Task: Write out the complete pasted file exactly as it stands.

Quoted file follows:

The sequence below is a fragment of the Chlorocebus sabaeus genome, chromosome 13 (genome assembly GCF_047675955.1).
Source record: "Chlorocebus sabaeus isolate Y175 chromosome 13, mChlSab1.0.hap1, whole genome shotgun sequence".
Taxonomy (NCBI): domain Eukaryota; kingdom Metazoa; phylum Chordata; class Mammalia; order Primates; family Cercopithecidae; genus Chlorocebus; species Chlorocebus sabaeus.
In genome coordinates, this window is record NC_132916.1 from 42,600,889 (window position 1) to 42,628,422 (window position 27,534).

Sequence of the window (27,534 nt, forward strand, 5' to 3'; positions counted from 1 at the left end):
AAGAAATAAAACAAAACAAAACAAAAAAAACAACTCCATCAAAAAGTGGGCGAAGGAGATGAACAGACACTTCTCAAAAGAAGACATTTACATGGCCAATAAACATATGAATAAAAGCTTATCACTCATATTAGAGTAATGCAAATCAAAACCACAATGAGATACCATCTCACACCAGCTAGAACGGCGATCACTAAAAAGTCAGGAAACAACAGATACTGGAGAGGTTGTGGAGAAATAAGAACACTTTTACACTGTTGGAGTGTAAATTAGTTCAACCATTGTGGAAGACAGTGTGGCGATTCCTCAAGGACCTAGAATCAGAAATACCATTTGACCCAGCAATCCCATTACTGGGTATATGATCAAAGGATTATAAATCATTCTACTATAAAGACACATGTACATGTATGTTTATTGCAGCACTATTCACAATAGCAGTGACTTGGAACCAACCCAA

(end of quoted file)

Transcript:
The sequence below is a fragment of the Chlorocebus sabaeus genome, chromosome 13 (genome assembly GCF_047675955.1).
Source record: "Chlorocebus sabaeus isolate Y175 chromosome 13, mChlSab1.0.hap1, whole genome shotgun sequence".
Taxonomy (NCBI): domain Eukaryota; kingdom Metazoa; phylum Chordata; class Mammalia; order Primates; family Cercopithecidae; genus Chlorocebus; species Chlorocebus sabaeus.
In genome coordinates, this window is record NC_132916.1 from 42,600,889 (window position 1) to 42,628,422 (window position 27,534).

Sequence of the window (27,534 nt, forward strand, 5' to 3'; positions counted from 1 at the left end):
AAGAAATAAAACAAAACAAAACAAAAAAAACAACTCCATCAAAAAGTGGGCGAAGGAGATGAACAGACACTTCTCAAAAGAAGACATTTACATGGCCAATAAACATATGAATAAAAGCTTATCACTCATATTAGAGTAATGCAAATCAAAACCACAATGAGATACCATCTCACACCAGCTAGAACGGCGATCACTAAAAAGTCAGGAAACAACAGATACTGGAGAGGTTGTGGAGAAATAAGAACACTTTTACACTGTTGGAGTGTAAATTAGTTCAACCATTGTGGAAGACAGTGTGGCGATTCCTCAAGGACCTAGAATCAGAAATACCATTTGACCCAGCAATCCCATTACTGGGTATATGATCAAAGGATTATAAATCATTCTACTATAAAGACACATGTACATGTATGTTTATTGCAGCACTATTCACAATAGCAGTGACTTGGAACCAACCCAA